I do not think that your polemic concerning the Ukrainian material, with its apparent implication that some of us are either pro-Fascist, or even agree with it, is either relevant or a constructive way of recommending your politics or of handling differences upon the board. The fact is that the board quite naturally wished to place before the magazine’s readers material from the Ukraine itself defending Trotsky’s views on the subject, which you have appeared to have discarded in favour of those of Hugo Oehler. The position that we were committed to reprinting Oehler’s views in a subsequent issue, with nothing to counterbalance them.
The statement which you made to support your case at the board meeting that these particular Ukrainians were connected with the CIA, and that Shachtman “burned his fingers” with them, are somewhat ingenuous. The former statement remains up to now unsubstantiated, and as for the latter case, Cannon, a leader high in your esteem, printed far more of their material than Shachtman did, apart from the fact that these people were present at the Second World Congress of the Fourth International, an organisation which you regard as basically healthy at the time.
As you point out, the board agreed with your objections as to the equivocal nature of this material, but was to have other material submitted to it from an earlier period arguing the case for an independent Socialist Ukraine, a project that had to be abandoned when Chris Ford failed to attend to present it. The seemingly damning evidence you present in footnote 1 comes, in fact, from a summary made by the editorial staff in Vpered, and is not from Majstrenko’s article, which in fact has not as yet been translated from Ukrainian. I need hardly add that this was printed shortly before the left/right split in the Ukrainian exile movement, and should not be made to bear the weight you place on it until it is properly translated.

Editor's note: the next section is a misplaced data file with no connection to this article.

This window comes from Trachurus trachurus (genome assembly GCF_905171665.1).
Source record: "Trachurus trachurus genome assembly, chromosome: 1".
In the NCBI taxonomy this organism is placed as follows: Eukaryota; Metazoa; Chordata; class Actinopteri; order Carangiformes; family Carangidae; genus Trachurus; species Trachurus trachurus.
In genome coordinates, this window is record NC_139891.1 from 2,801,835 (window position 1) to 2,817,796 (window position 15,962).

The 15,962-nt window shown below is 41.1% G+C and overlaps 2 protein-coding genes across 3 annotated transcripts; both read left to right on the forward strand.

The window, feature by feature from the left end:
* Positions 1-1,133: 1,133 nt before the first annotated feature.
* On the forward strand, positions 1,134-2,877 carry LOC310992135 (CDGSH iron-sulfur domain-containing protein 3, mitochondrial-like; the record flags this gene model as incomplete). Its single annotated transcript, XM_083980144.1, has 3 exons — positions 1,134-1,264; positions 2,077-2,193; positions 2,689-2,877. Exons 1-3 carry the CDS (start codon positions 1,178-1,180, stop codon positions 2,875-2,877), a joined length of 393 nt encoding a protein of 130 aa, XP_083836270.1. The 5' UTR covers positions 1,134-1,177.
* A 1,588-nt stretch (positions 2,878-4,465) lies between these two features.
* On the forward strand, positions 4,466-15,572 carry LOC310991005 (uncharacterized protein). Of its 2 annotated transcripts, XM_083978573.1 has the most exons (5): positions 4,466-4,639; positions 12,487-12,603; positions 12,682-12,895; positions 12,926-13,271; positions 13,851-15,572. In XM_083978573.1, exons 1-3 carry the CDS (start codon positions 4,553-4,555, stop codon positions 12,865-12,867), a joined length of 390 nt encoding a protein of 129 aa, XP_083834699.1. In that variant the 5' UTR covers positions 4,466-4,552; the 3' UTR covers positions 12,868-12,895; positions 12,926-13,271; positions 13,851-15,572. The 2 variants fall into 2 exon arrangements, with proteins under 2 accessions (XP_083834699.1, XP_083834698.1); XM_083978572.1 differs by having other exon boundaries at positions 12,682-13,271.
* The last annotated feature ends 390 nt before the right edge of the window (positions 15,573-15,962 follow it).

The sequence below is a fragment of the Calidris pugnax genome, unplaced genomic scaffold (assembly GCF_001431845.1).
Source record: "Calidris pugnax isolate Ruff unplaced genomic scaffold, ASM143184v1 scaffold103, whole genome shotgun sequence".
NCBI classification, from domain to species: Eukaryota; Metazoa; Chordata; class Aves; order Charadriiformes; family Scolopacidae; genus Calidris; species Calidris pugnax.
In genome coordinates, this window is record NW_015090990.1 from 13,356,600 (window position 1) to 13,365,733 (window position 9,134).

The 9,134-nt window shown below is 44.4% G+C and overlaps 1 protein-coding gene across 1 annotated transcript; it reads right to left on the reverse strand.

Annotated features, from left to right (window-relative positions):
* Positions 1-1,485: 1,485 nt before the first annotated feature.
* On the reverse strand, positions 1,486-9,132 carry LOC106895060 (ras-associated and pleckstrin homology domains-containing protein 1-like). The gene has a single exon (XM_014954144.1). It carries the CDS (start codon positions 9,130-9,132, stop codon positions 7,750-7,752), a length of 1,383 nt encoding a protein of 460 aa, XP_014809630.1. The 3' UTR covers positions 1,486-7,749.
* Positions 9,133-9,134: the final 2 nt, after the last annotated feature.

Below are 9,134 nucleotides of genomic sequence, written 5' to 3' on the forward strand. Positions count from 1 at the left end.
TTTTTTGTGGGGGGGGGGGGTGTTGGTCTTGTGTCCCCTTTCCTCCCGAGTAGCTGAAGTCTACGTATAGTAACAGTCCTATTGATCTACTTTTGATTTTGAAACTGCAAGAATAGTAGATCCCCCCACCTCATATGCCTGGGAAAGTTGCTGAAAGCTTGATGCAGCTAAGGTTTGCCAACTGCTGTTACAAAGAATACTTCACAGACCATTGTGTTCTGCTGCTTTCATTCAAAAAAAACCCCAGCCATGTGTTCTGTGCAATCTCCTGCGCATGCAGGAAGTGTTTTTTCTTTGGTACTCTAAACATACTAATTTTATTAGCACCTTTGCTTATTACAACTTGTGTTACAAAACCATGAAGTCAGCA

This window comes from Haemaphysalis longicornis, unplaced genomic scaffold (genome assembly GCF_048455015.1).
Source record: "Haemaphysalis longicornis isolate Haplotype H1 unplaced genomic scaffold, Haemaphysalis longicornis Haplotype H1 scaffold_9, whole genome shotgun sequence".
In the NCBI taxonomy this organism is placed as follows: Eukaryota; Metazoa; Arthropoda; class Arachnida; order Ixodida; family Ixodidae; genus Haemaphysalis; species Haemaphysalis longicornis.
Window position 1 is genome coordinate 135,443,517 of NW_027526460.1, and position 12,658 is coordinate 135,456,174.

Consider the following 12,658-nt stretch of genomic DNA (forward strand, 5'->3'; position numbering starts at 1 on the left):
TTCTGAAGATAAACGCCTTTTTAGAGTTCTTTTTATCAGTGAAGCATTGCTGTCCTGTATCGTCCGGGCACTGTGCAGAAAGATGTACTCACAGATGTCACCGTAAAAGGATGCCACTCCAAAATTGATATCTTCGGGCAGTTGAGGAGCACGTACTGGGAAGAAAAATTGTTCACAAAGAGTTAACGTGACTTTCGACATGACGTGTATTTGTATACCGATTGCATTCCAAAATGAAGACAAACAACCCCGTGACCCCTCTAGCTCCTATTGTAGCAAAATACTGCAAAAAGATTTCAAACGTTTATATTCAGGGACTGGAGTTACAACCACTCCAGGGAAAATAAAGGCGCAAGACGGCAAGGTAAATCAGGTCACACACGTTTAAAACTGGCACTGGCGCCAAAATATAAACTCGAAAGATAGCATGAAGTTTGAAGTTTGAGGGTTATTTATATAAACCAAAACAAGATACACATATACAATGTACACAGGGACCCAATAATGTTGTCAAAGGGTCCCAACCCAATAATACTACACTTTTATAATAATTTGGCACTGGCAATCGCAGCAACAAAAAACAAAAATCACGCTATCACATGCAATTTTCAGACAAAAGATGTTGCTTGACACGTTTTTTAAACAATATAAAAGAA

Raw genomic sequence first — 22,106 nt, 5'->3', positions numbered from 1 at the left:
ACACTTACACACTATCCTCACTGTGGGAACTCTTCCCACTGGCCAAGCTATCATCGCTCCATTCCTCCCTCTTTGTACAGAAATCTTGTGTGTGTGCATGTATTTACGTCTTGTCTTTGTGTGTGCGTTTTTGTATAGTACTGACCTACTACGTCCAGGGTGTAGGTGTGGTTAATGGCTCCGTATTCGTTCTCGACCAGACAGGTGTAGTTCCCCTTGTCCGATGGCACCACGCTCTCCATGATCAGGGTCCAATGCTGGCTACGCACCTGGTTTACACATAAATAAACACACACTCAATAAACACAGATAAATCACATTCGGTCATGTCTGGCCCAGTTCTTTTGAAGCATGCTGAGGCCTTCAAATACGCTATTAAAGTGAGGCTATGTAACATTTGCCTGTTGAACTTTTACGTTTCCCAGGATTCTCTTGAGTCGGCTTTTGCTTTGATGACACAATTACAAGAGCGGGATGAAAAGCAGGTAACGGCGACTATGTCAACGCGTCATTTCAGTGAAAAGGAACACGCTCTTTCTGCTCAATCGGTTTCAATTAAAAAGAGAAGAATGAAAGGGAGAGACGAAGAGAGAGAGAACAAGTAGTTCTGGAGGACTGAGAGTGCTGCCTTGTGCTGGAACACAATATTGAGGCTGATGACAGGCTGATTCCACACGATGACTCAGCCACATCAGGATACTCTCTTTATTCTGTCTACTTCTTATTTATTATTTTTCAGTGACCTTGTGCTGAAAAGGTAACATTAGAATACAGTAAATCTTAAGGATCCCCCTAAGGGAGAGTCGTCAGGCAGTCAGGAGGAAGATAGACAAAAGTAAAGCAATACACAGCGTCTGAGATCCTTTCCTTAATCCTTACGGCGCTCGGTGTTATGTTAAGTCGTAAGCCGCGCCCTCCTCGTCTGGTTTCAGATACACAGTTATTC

I and the others on the board who voted on this may well have been mistaken; I daresay that it will not be the last mistake that is made by or upon this board. In any case, the vote was actually to consider the material further, not actually to print it. Is it wrong, per se, for the board even to consider things? But 1 feel justified in drawing to your attention the rider published on the inside front cover, to the effect that the reproduction of any material does not necessarily imply the agreement of anyone to its contents. We are a magazine supplying information, and not the theoretical organ of any group, which roust of necessity have far more rigorous canons of acceptance than we are in a position to employ.
But I do think that your use of economic sanctions is unwise, and places a question mark over the future of our magazine. I will only clarify my motives to the extent that, far from being part of a Stalinophobic conspiracy, my only aims were to prevent the loss of two of the members of the board, and on the other hand, the defence of anyone's right to express his views, either in such statements or elsewhere in the movement. I am sure that you will recall that I have always defended yours. Why are you so violently opposed to my expressing my own?
Updated by ETOL: 19.7.2003